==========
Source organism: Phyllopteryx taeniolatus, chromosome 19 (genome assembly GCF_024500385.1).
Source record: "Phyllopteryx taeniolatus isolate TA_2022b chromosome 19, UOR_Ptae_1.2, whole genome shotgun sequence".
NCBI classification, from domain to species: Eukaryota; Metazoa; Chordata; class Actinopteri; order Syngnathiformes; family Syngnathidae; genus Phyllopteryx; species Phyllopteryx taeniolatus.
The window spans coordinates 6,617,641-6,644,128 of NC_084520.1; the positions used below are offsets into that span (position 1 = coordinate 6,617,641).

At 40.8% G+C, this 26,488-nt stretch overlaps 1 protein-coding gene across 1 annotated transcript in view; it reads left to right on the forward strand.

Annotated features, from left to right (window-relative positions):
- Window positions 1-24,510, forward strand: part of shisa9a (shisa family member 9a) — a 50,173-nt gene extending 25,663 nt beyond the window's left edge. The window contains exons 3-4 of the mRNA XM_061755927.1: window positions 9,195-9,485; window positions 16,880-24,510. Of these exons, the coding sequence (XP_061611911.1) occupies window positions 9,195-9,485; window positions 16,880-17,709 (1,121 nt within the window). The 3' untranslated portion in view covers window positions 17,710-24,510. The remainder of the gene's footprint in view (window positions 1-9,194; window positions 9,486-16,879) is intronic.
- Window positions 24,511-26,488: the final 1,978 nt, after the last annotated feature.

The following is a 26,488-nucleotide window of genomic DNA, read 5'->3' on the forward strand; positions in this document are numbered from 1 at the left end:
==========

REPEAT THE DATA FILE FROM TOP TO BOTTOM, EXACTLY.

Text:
Source organism: Phyllopteryx taeniolatus, chromosome 19 (genome assembly GCF_024500385.1).
Source record: "Phyllopteryx taeniolatus isolate TA_2022b chromosome 19, UOR_Ptae_1.2, whole genome shotgun sequence".
NCBI classification, from domain to species: Eukaryota; Metazoa; Chordata; class Actinopteri; order Syngnathiformes; family Syngnathidae; genus Phyllopteryx; species Phyllopteryx taeniolatus.
The window spans coordinates 6,617,641-6,644,128 of NC_084520.1; the positions used below are offsets into that span (position 1 = coordinate 6,617,641).

At 40.8% G+C, this 26,488-nt stretch overlaps 1 protein-coding gene across 1 annotated transcript in view; it reads left to right on the forward strand.

Annotated features, from left to right (window-relative positions):
- Window positions 1-24,510, forward strand: part of shisa9a (shisa family member 9a) — a 50,173-nt gene extending 25,663 nt beyond the window's left edge. The window contains exons 3-4 of the mRNA XM_061755927.1: window positions 9,195-9,485; window positions 16,880-24,510. Of these exons, the coding sequence (XP_061611911.1) occupies window positions 9,195-9,485; window positions 16,880-17,709 (1,121 nt within the window). The 3' untranslated portion in view covers window positions 17,710-24,510. The remainder of the gene's footprint in view (window positions 1-9,194; window positions 9,486-16,879) is intronic.
- Window positions 24,511-26,488: the final 1,978 nt, after the last annotated feature.

The following is a 26,488-nucleotide window of genomic DNA, read 5'->3' on the forward strand; positions in this document are numbered from 1 at the left end: